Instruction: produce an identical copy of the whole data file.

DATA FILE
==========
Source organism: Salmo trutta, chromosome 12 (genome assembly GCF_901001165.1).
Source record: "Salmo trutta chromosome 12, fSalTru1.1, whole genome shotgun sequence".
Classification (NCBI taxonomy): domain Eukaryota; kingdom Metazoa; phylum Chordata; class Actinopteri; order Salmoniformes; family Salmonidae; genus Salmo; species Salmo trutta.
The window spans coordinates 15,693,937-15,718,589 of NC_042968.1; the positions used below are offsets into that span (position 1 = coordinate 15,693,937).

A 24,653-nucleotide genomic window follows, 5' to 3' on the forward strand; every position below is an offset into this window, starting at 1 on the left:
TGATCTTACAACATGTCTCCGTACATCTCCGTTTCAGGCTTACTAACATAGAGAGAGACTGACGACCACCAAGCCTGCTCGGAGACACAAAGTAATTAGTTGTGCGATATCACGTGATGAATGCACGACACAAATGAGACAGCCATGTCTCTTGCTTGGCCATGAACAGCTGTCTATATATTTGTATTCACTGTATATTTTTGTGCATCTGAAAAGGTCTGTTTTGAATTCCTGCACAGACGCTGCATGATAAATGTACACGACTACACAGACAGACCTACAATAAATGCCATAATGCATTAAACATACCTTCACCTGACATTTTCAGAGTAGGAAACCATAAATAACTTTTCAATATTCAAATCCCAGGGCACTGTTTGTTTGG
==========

Source organism: Salmo trutta, chromosome 12 (genome assembly GCF_901001165.1).
Source record: "Salmo trutta chromosome 12, fSalTru1.1, whole genome shotgun sequence".
Classification (NCBI taxonomy): domain Eukaryota; kingdom Metazoa; phylum Chordata; class Actinopteri; order Salmoniformes; family Salmonidae; genus Salmo; species Salmo trutta.
The window spans coordinates 15,693,937-15,718,589 of NC_042968.1; the positions used below are offsets into that span (position 1 = coordinate 15,693,937).

A 24,653-nucleotide genomic window follows, 5' to 3' on the forward strand; every position below is an offset into this window, starting at 1 on the left:
TGATCTTACAACATGTCTCCGTACATCTCCGTTTCAGGCTTACTAACATAGAGAGAGACTGACGACCACCAAGCCTGCTCGGAGACACAAAGTAATTAGTTGTGCGATATCACGTGATGAATGCACGACACAAATGAGACAGCCATGTCTCTTGCTTGGCCATGAACAGCTGTCTATATATTTGTATTCACTGTATATTTTTGTGCATCTGAAAAGGTCTGTTTTGAATTCCTGCACAGACGCTGCATGATAAATGTACACGACTACACAGACAGACCTACAATAAATGCCATAATGCATTAAACATACCTTCACCTGACATTTTCAGAGTAGGAAACCATAAATAACTTTTCAATATTCAAATCCCAGGGCACTGTTTGTTTGG